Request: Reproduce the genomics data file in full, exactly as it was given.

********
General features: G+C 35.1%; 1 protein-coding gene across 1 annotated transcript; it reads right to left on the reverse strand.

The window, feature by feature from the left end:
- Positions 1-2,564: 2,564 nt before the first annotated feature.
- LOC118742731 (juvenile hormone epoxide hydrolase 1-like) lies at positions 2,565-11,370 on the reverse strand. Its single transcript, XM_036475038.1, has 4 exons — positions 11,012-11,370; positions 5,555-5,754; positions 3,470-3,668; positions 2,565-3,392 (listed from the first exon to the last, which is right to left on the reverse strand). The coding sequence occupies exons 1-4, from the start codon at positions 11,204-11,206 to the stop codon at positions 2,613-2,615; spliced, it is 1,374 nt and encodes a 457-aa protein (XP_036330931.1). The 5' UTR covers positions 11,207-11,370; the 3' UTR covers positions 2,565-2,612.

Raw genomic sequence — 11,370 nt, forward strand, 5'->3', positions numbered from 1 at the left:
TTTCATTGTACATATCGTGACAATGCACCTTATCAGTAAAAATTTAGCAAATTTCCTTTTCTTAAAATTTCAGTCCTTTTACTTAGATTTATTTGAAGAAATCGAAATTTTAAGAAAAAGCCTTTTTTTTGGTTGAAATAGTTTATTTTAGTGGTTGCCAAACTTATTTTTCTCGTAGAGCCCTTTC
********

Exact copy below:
General features: G+C 35.1%; 1 protein-coding gene across 1 annotated transcript; it reads right to left on the reverse strand.

The window, feature by feature from the left end:
- Positions 1-2,564: 2,564 nt before the first annotated feature.
- LOC118742731 (juvenile hormone epoxide hydrolase 1-like) lies at positions 2,565-11,370 on the reverse strand. Its single transcript, XM_036475038.1, has 4 exons — positions 11,012-11,370; positions 5,555-5,754; positions 3,470-3,668; positions 2,565-3,392 (listed from the first exon to the last, which is right to left on the reverse strand). The coding sequence occupies exons 1-4, from the start codon at positions 11,204-11,206 to the stop codon at positions 2,613-2,615; spliced, it is 1,374 nt and encodes a 457-aa protein (XP_036330931.1). The 5' UTR covers positions 11,207-11,370; the 3' UTR covers positions 2,565-2,612.

Raw genomic sequence — 11,370 nt, forward strand, 5'->3', positions numbered from 1 at the left:
TTTCATTGTACATATCGTGACAATGCACCTTATCAGTAAAAATTTAGCAAATTTCCTTTTCTTAAAATTTCAGTCCTTTTACTTAGATTTATTTGAAGAAATCGAAATTTTAAGAAAAAGCCTTTTTTTTGGTTGAAATAGTTTATTTTAGTGGTTGCCAAACTTATTTTTCTCGTAGAGCCCTTTC